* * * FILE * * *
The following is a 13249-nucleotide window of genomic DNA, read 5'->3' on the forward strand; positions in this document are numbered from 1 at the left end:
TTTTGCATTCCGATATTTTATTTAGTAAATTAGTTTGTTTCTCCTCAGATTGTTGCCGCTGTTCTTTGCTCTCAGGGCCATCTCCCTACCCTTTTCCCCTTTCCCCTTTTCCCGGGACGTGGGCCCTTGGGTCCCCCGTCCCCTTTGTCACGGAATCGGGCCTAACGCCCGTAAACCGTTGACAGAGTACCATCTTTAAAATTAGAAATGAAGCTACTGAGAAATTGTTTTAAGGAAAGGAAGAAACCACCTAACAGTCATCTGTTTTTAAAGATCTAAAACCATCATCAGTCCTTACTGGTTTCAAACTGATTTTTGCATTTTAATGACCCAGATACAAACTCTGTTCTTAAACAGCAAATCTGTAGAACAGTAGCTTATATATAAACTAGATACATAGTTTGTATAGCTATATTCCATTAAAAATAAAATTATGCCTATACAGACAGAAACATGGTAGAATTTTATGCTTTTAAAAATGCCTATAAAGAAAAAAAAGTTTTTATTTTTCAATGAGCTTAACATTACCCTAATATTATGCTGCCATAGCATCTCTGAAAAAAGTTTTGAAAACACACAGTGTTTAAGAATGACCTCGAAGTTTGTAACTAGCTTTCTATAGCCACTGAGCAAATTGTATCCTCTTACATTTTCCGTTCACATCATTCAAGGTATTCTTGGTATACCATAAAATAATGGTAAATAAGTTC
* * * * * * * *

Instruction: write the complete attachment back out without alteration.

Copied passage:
The following is a 13249-nucleotide window of genomic DNA, read 5'->3' on the forward strand; positions in this document are numbered from 1 at the left end:
TTTTGCATTCCGATATTTTATTTAGTAAATTAGTTTGTTTCTCCTCAGATTGTTGCCGCTGTTCTTTGCTCTCAGGGCCATCTCCCTACCCTTTTCCCCTTTCCCCTTTTCCCGGGACGTGGGCCCTTGGGTCCCCCGTCCCCTTTGTCACGGAATCGGGCCTAACGCCCGTAAACCGTTGACAGAGTACCATCTTTAAAATTAGAAATGAAGCTACTGAGAAATTGTTTTAAGGAAAGGAAGAAACCACCTAACAGTCATCTGTTTTTAAAGATCTAAAACCATCATCAGTCCTTACTGGTTTCAAACTGATTTTTGCATTTTAATGACCCAGATACAAACTCTGTTCTTAAACAGCAAATCTGTAGAACAGTAGCTTATATATAAACTAGATACATAGTTTGTATAGCTATATTCCATTAAAAATAAAATTATGCCTATACAGACAGAAACATGGTAGAATTTTATGCTTTTAAAAATGCCTATAAAGAAAAAAAAGTTTTTATTTTTCAATGAGCTTAACATTACCCTAATATTATGCTGCCATAGCATCTCTGAAAAAAGTTTTGAAAACACACAGTGTTTAAGAATGACCTCGAAGTTTGTAACTAGCTTTCTATAGCCACTGAGCAAATTGTATCCTCTTACATTTTCCGTTCACATCATTCAAGGTATTCTTGGTATACCATAAAATAATGGTAAATAAGTTC